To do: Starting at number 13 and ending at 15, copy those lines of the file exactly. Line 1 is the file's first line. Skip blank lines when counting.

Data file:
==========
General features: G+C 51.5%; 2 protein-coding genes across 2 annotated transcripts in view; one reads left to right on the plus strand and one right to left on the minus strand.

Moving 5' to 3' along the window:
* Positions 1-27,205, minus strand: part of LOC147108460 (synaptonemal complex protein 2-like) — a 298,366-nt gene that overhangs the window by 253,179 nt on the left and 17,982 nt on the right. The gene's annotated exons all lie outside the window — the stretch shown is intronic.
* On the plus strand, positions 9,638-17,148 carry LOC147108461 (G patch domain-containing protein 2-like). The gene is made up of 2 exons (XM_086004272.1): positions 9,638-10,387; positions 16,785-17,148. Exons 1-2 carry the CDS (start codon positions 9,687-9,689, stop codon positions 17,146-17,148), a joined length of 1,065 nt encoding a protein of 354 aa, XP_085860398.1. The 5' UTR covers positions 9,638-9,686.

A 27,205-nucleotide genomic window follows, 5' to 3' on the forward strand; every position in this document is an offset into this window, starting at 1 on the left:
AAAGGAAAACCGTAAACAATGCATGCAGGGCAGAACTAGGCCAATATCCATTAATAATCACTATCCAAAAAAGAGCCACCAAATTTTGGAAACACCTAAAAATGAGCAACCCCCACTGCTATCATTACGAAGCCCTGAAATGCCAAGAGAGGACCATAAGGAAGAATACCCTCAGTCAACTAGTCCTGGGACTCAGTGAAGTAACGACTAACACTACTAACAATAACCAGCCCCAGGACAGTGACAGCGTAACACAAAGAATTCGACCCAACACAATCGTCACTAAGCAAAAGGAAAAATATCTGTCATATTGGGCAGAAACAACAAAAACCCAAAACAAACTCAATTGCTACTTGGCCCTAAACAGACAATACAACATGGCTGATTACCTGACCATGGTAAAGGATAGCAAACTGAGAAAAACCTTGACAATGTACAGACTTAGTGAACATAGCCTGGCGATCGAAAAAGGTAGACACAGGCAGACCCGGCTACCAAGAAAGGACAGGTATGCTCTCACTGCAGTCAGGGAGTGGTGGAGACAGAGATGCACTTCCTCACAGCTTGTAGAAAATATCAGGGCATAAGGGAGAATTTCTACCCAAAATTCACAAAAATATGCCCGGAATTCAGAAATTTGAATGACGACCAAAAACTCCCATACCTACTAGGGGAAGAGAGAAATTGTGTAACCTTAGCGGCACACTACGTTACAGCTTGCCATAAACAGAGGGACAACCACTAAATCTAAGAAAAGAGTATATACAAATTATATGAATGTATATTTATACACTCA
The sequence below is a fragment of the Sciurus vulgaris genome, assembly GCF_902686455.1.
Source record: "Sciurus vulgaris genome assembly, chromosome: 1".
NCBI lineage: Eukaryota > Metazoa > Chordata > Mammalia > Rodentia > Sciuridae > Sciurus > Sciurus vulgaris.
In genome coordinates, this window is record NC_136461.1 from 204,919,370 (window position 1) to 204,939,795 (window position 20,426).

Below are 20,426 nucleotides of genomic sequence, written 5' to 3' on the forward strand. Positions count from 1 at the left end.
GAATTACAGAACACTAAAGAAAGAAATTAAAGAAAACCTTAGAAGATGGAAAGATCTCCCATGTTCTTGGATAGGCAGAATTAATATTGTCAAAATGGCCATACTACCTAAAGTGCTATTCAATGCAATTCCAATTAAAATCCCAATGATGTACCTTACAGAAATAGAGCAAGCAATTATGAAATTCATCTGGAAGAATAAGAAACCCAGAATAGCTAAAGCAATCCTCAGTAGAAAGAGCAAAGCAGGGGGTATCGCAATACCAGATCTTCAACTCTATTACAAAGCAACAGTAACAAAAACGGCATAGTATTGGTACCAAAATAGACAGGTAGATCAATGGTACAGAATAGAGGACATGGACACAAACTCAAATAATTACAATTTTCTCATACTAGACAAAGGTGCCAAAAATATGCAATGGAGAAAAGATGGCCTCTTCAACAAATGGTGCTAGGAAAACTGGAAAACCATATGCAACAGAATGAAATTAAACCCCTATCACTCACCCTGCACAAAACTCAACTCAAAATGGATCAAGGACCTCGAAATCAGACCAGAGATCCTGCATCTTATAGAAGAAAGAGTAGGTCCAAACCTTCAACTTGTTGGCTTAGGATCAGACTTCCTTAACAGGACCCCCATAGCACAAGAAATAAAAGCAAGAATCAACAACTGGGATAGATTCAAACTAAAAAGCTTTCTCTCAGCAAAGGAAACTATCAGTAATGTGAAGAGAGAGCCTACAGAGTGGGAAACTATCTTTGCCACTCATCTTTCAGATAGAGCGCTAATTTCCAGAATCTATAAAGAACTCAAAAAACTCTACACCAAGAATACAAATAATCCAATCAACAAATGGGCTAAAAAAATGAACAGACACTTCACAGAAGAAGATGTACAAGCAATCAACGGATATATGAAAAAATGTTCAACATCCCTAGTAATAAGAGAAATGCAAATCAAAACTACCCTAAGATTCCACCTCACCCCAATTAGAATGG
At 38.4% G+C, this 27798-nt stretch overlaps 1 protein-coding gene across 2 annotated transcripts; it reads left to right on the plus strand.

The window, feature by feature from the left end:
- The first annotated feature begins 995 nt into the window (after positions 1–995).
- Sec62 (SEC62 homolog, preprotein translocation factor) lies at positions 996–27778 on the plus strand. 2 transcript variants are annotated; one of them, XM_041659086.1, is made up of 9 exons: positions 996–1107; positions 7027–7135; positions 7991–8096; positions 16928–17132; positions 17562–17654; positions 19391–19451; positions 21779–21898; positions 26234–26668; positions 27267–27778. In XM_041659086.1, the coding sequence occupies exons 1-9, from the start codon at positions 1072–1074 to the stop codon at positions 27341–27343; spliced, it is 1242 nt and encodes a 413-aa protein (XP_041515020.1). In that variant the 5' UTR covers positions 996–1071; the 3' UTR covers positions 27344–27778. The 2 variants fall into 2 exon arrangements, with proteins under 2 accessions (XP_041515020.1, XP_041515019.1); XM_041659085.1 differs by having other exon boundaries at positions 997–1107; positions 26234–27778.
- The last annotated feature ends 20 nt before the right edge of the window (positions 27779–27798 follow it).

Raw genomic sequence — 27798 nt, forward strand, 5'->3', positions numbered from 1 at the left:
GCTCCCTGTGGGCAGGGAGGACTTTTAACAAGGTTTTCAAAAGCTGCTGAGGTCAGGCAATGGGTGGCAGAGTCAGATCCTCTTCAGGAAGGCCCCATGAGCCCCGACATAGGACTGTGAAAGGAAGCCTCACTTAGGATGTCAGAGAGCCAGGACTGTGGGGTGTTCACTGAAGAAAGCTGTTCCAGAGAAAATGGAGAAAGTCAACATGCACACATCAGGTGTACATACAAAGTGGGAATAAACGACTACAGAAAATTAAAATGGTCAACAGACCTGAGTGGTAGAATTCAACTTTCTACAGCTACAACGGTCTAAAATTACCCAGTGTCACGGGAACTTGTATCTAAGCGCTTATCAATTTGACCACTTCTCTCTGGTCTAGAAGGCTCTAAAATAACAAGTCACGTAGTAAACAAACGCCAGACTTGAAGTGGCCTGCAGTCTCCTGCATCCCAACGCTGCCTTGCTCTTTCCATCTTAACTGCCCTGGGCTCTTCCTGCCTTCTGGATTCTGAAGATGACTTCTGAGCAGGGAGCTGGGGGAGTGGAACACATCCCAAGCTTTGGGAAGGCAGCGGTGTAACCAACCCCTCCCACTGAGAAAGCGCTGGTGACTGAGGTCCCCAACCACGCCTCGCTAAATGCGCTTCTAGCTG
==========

At 38.4% G+C, this 27798-nt stretch overlaps 1 protein-coding gene across 2 annotated transcripts; it reads left to right on the plus strand.

The window, feature by feature from the left end:
- The first annotated feature begins 995 nt into the window (after positions 1–995).